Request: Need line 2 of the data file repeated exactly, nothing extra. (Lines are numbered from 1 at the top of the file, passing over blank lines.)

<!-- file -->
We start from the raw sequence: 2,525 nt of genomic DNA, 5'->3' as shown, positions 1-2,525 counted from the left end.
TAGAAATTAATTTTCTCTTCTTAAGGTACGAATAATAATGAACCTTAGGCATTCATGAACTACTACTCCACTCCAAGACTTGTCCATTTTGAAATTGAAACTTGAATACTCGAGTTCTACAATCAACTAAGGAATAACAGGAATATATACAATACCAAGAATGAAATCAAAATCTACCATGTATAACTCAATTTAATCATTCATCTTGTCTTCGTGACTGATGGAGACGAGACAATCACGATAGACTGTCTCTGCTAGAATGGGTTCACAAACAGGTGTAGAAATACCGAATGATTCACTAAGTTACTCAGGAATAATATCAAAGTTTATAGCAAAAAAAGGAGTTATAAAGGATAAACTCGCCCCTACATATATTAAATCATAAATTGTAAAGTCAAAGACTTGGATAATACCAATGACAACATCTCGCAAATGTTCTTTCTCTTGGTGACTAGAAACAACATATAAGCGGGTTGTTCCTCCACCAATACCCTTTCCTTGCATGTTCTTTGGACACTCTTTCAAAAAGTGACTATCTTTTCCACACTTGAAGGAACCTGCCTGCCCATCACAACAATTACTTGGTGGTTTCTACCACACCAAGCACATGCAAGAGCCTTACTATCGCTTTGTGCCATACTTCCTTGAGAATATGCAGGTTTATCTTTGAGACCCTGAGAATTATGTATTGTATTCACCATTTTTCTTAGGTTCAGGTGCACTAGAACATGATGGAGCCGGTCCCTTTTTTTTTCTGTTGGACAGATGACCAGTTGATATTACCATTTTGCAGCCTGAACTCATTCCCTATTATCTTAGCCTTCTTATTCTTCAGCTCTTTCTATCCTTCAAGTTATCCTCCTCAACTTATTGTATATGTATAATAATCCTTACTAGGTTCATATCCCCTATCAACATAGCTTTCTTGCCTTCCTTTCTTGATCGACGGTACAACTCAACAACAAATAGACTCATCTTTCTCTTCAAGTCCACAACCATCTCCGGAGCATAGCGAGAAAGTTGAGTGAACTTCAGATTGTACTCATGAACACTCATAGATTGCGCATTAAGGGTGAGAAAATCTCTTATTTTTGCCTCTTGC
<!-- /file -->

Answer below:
TAGAAATTAATTTTCTCTTCTTAAGGTACGAATAATAATGAACCTTAGGCATTCATGAACTACTACTCCACTCCAAGACTTGTCCATTTTGAAATTGAAACTTGAATACTCGAGTTCTACAATCAACTAAGGAATAACAGGAATATATACAATACCAAGAATGAAATCAAAATCTACCATGTATAACTCAATTTAATCATTCATCTTGTCTTCGTGACTGATGGAGACGAGACAATCACGATAGACTGTCTCTGCTAGAATGGGTTCACAAACAGGTGTAGAAATACCGAATGATTCACTAAGTTACTCAGGAATAATATCAAAGTTTATAGCAAAAAAAGGAGTTATAAAGGATAAACTCGCCCCTACATATATTAAATCATAAATTGTAAAGTCAAAGACTTGGATAATACCAATGACAACATCTCGCAAATGTTCTTTCTCTTGGTGACTAGAAACAACATATAAGCGGGTTGTTCCTCCACCAATACCCTTTCCTTGCATGTTCTTTGGACACTCTTTCAAAAAGTGACTATCTTTTCCACACTTGAAGGAACCTGCCTGCCCATCACAACAATTACTTGGTGGTTTCTACCACACCAAGCACATGCAAGAGCCTTACTATCGCTTTGTGCCATACTTCCTTGAGAATATGCAGGTTTATCTTTGAGACCCTGAGAATTATGTATTGTATTCACCATTTTTCTTAGGTTCAGGTGCACTAGAACATGATGGAGCCGGTCCCTTTTTTTTTCTGTTGGACAGATGACCAGTTGATATTACCATTTTGCAGCCTGAACTCATTCCCTATTATCTTAGCCTTCTTATTCTTCAGCTCTTTCTATCCTTCAAGTTATCCTCCTCAACTTATTGTATATGTATAATAATCCTTACTAGGTTCATATCCCCTATCAACATAGCTTTCTTGCCTTCCTTTCTTGATCGACGGTACAACTCAACAACAAATAGACTCATCTTTCTCTTCAAGTCCACAACCATCTCCGGAGCATAGCGAGAAAGTTGAGTGAACTTCAGATTGTACTCATGAACACTCATAGATTGCGCATTAAGGGTGAGAAAATCTCTTATTTTTGCCTCTTGC